As I've mentioned before, I enter a friendly little college football bowl game betting pool every year. In my best finish in about 10 years, I managed to place third this year. I finished with an overall record of 26-6. I lost a 6 on UCLA and a 5 on Connecticut, two of my upset picks. My other four loses were on some relatively heavy favorites, a 28 on Boise State, a 16 on South Florida, a 26 on Florida and an 18 on Oklahoma. Still, that was good enough for 429 points overall, which actually put me in tie for second place that I lost due to the tiebreaker. I drastically underestimated the total number of points scored in the Rose Bowl. I actually computer my tiebreaker incorrectly, which I realized shortly after submitting my bracket. I thought that it was supposed to be the total points scored in the BCS championship game, not the Rose Bowl. As it turns out, my number (48) was way off the final scores of both games. Still, I think I would have put in a higher number had I read the instructions correctly. I figured it wouldn't matter since it had been so long since I finished in the money and I put very little effort into my picks this year that I was sure they couldn't be very good.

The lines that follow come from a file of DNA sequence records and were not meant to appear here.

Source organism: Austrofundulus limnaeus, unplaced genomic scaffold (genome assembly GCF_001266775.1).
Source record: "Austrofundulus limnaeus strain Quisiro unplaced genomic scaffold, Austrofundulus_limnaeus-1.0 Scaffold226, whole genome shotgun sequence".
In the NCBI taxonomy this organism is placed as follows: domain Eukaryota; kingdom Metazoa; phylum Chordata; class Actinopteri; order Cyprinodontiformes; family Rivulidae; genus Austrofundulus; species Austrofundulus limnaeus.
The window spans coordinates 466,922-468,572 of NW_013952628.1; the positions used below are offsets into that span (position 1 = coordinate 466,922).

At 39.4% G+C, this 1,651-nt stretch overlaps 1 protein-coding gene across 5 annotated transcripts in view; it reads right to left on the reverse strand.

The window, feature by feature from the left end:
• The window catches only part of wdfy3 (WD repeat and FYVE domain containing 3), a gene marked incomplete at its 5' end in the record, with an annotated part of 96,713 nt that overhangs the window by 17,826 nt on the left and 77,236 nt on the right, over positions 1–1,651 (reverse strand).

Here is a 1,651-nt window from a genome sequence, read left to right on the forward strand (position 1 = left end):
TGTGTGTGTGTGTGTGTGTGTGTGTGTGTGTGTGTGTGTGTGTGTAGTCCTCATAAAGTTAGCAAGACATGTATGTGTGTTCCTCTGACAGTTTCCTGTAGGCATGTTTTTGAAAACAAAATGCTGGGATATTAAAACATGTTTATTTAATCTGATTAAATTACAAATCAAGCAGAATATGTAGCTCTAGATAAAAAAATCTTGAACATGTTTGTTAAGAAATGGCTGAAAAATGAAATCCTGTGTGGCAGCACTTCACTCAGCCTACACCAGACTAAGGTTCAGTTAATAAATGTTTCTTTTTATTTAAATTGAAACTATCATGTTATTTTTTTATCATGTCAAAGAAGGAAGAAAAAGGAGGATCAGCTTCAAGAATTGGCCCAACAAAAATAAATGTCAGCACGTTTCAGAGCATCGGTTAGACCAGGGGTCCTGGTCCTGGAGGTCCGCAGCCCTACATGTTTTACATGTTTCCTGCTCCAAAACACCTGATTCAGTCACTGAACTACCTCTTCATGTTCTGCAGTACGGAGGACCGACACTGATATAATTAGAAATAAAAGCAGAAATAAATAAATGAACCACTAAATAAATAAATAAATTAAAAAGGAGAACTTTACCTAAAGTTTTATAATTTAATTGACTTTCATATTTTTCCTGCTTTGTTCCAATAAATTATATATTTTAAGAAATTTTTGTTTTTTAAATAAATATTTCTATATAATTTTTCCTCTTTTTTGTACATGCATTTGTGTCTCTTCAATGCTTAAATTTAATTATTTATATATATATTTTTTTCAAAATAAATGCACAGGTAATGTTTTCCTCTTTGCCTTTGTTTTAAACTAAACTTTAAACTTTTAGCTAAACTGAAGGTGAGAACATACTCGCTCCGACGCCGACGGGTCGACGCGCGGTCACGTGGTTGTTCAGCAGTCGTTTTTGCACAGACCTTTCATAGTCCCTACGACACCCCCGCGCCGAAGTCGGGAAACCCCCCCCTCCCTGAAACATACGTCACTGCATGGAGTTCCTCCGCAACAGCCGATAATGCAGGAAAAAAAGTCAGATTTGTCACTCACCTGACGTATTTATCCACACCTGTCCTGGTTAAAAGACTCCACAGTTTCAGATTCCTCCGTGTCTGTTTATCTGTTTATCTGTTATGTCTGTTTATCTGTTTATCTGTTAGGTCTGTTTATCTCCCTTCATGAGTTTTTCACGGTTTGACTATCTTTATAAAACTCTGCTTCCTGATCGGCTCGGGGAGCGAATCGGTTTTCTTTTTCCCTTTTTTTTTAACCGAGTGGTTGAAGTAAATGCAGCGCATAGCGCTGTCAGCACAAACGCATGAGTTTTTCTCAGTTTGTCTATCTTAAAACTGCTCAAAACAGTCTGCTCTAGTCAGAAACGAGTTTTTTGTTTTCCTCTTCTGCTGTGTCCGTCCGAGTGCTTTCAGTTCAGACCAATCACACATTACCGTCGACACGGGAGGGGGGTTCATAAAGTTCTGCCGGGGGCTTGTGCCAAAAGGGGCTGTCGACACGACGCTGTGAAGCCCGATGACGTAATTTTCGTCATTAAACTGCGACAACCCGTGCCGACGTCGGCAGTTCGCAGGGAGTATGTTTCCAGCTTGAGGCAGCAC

I'd spent the past few years trying to create some kind of formula that I could use to easily and accurately predict the outcomes of the bowl games. This year, I decided that I didn't want to put much effort into my picks, so I just went through the list of games and picked which team I thought would win based on my gut feeling. I then took that list and compared it to the current betting lines and adjusted some of my upset picks based on what the oddsmakers and ESPN had to say. I then put each pick into one of four groups based on my confidence and divided up the numbers. It probably took me an hour start to finish. I'll try the same thing next year and probably finish nowhere near the top 10, but for now, I can say it's a winning strategy.